- Are you avoiding or driving major changes within your practice? Are you hoping to move just that little bit faster than your competitors? Or do you hope to be the last man standing in your particular area? What makes you think your strategy will work?
- Are you getting carried away by just how clever you or what you are doing are? Are you giving enough focus to the basics underpinning the business? Or should you be refocusing what you do, say to simplify your service offering for your client?
- Do you give your clients the impression it’s an impersonal process? Do you communicate with clients by e-mail using an ‘info@’, ‘admin@’, or ‘accountant@’ e-mail address? What happens to your calls when you’re out? Are you making it easy for people to communicate with you how and when they prefer to?
- Are you doing enough to improve your own and your staff’s interpersonal skills? (why don’t I ever see any accountants at any such training courses?).
- What assumptions are you making? Which of these could fall apart at the seams? What makes you think that major client will always be there?
- What challenges should you be posing to those at the head of our governing bodies? Can we really afford to let others, particularly the big firms, dictate the future of the profession?
- Do you know what your clients really think of you? If not, why not?
- What do you do to create a culture of absolute trust, honesty and openness with your clients? What’s not being said but should be?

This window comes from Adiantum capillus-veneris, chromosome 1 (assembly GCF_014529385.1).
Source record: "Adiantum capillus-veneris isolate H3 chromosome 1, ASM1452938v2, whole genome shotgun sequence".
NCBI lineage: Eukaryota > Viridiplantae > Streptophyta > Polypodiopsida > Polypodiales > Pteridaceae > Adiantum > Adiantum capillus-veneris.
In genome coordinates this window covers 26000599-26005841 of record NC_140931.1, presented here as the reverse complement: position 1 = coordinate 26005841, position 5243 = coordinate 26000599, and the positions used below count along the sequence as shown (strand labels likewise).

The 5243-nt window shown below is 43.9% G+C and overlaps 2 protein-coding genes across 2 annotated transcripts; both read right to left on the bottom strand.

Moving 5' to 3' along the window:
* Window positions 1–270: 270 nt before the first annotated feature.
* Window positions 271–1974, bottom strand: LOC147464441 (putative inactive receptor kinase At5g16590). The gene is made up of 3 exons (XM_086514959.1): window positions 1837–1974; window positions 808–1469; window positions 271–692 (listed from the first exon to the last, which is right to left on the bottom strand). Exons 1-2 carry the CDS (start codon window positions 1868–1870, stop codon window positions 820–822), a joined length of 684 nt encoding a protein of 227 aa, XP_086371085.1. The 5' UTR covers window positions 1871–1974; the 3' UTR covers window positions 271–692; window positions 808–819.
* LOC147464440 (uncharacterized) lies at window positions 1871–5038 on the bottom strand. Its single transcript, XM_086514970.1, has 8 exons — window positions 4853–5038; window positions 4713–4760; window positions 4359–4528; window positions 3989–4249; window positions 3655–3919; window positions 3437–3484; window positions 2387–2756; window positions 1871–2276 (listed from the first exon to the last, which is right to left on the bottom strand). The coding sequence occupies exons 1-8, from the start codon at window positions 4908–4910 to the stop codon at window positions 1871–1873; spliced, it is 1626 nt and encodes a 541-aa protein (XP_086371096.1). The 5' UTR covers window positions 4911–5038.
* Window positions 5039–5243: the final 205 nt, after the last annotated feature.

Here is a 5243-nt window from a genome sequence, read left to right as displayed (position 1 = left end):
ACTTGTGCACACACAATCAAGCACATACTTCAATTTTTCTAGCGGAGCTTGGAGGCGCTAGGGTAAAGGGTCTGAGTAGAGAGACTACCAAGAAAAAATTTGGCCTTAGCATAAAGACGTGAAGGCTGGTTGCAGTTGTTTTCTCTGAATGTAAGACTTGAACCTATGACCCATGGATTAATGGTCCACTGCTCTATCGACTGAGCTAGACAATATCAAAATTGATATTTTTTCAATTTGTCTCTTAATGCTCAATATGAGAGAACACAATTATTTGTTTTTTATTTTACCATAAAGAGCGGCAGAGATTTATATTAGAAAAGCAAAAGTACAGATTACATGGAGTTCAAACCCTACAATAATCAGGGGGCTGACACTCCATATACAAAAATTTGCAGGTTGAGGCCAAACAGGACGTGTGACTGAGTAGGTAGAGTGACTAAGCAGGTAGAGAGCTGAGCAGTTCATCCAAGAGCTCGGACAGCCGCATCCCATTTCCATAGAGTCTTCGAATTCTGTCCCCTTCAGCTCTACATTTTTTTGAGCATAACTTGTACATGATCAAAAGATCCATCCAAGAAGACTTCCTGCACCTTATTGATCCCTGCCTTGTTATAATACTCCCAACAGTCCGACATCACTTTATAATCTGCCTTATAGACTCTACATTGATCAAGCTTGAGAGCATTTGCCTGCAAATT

- Which of your clients are you servicing (and probably pretty poorly) who are a pain? Who diverts you away from spending your time on more enjoyable, more profitable work, where the client pays a good price and on time? Are you allowing problem clients to divert you from spending the time you need developing your practice or with your loved ones? It’s your business, why do you allow it to happen?
- Have you identified the clients you want to retain and have a plan for retaining them, or are you relying on client apathy to retain them?
- Is changing and improving technology something you are ignoring or is it driving you or you it?
- Do you make it easy for people to understand you, even the most difficult technical aspects of your work?
I may not get around to sending out a newsletter in December, unless something pretty spectacular happens in the world. If I don’t, have a great Christmas and enjoy the New Year celebrations. As ever, please let me have your comments on my newsletter,